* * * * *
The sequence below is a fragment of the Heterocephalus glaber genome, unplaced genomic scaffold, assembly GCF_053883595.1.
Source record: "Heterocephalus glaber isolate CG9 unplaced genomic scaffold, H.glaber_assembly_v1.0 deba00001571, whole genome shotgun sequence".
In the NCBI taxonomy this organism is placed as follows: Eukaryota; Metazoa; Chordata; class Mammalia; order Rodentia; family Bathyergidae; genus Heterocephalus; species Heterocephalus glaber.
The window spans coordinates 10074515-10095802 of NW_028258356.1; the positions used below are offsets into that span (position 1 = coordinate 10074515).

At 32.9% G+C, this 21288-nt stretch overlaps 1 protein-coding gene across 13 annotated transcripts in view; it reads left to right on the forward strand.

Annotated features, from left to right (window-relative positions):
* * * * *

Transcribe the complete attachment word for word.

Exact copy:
The sequence below is a fragment of the Heterocephalus glaber genome, unplaced genomic scaffold, assembly GCF_053883595.1.
Source record: "Heterocephalus glaber isolate CG9 unplaced genomic scaffold, H.glaber_assembly_v1.0 deba00001571, whole genome shotgun sequence".
In the NCBI taxonomy this organism is placed as follows: Eukaryota; Metazoa; Chordata; class Mammalia; order Rodentia; family Bathyergidae; genus Heterocephalus; species Heterocephalus glaber.
The window spans coordinates 10074515-10095802 of NW_028258356.1; the positions used below are offsets into that span (position 1 = coordinate 10074515).

At 32.9% G+C, this 21288-nt stretch overlaps 1 protein-coding gene across 13 annotated transcripts in view; it reads left to right on the forward strand.

Annotated features, from left to right (window-relative positions):